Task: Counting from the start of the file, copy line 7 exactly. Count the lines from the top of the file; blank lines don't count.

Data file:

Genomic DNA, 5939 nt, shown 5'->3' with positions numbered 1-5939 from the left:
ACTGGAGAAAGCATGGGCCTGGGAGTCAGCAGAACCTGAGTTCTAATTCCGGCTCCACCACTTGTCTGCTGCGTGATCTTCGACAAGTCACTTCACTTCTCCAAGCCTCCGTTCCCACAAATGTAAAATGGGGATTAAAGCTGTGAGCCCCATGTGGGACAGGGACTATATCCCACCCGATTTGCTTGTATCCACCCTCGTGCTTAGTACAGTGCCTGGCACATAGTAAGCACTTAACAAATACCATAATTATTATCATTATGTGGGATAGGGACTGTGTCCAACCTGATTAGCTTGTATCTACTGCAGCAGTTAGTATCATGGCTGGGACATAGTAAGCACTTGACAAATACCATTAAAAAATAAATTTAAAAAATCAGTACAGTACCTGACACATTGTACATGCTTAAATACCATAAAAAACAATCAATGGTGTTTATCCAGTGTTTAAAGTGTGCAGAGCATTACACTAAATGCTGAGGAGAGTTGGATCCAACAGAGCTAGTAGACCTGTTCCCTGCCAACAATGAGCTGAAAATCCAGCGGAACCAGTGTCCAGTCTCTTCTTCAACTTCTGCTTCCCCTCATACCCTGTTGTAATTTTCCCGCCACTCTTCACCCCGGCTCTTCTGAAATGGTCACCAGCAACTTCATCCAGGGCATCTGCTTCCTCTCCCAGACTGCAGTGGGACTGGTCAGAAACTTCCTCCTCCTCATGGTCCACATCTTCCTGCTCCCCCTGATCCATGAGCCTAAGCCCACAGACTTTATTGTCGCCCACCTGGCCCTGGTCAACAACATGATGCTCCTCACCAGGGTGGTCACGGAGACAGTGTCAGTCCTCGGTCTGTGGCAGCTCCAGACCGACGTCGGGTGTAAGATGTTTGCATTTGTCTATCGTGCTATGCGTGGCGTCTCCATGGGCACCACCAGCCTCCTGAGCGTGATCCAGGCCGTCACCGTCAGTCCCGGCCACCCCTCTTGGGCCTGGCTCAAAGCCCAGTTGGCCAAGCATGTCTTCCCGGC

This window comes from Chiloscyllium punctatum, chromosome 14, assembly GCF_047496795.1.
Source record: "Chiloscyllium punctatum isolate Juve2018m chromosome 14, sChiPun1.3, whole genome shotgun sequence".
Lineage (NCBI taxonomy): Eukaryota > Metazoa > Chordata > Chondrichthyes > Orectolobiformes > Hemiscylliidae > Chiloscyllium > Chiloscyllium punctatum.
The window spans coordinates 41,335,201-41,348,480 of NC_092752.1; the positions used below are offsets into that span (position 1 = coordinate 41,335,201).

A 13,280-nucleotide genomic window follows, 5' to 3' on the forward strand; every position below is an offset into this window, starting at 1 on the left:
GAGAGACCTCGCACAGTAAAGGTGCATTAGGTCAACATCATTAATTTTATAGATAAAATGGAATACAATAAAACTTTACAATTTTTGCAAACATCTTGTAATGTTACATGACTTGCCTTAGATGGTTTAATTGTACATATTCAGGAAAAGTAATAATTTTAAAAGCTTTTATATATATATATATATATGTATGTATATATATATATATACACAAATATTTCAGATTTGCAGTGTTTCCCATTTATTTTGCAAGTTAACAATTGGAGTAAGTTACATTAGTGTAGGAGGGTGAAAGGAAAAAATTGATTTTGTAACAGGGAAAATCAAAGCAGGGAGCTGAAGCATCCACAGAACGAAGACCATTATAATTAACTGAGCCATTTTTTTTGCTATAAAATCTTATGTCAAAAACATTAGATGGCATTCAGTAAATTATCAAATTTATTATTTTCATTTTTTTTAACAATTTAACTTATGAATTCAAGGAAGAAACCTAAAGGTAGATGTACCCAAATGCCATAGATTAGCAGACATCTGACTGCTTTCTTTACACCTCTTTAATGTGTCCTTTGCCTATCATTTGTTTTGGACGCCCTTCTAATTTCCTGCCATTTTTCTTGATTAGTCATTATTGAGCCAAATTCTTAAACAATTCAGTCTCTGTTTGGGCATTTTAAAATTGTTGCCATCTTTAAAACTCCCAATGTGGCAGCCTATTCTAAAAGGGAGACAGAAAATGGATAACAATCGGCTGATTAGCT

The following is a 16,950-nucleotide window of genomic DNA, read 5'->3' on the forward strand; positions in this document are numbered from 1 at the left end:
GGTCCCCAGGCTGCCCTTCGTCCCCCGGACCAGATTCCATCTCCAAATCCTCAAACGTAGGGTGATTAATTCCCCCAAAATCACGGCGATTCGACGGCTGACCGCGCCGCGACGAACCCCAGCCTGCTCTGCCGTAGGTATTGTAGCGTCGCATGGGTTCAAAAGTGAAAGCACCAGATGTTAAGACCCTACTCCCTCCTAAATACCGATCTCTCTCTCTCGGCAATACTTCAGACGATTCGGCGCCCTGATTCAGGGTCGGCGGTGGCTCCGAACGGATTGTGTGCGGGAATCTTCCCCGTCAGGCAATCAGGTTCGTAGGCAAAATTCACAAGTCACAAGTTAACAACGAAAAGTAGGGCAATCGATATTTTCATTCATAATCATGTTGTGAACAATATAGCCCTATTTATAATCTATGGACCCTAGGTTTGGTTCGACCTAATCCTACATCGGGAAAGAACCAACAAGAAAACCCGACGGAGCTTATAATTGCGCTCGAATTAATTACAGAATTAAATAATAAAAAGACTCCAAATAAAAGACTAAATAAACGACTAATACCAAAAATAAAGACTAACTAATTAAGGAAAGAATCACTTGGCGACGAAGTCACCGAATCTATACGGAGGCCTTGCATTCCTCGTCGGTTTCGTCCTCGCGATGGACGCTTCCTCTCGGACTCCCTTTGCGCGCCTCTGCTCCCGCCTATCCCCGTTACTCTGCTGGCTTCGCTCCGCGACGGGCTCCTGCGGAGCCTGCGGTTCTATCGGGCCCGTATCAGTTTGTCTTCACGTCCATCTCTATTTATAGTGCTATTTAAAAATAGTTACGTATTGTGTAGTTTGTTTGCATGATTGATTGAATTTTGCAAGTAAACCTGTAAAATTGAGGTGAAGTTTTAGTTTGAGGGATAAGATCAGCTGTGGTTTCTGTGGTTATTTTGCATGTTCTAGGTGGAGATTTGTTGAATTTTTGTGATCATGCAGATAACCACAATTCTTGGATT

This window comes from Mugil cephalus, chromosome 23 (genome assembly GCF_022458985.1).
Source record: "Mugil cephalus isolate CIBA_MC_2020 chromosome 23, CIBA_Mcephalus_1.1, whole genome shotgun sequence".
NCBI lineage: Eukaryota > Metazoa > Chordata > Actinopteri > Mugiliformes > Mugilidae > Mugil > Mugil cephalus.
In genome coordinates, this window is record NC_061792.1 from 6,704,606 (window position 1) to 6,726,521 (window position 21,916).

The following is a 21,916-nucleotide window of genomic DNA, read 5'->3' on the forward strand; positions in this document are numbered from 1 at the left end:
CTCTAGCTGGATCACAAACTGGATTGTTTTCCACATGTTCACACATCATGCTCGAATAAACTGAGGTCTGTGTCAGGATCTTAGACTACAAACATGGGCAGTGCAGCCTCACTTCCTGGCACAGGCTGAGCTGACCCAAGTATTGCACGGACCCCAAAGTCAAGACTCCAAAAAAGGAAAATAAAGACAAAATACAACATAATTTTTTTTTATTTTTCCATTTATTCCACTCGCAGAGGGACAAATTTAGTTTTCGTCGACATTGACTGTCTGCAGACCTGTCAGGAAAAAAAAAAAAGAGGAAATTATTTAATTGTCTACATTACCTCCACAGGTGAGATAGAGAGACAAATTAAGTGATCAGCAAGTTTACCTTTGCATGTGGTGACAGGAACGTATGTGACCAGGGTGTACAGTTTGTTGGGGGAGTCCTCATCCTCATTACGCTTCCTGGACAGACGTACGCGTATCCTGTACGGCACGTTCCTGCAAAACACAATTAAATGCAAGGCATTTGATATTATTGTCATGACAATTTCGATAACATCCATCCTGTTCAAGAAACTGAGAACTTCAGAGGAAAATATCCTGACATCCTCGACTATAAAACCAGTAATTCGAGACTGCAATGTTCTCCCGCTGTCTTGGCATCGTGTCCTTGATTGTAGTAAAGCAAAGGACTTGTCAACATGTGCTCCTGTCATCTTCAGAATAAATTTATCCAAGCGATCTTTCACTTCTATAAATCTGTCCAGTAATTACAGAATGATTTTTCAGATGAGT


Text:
A 13,280-nucleotide genomic window follows, 5' to 3' on the forward strand; every position below is an offset into this window, starting at 1 on the left: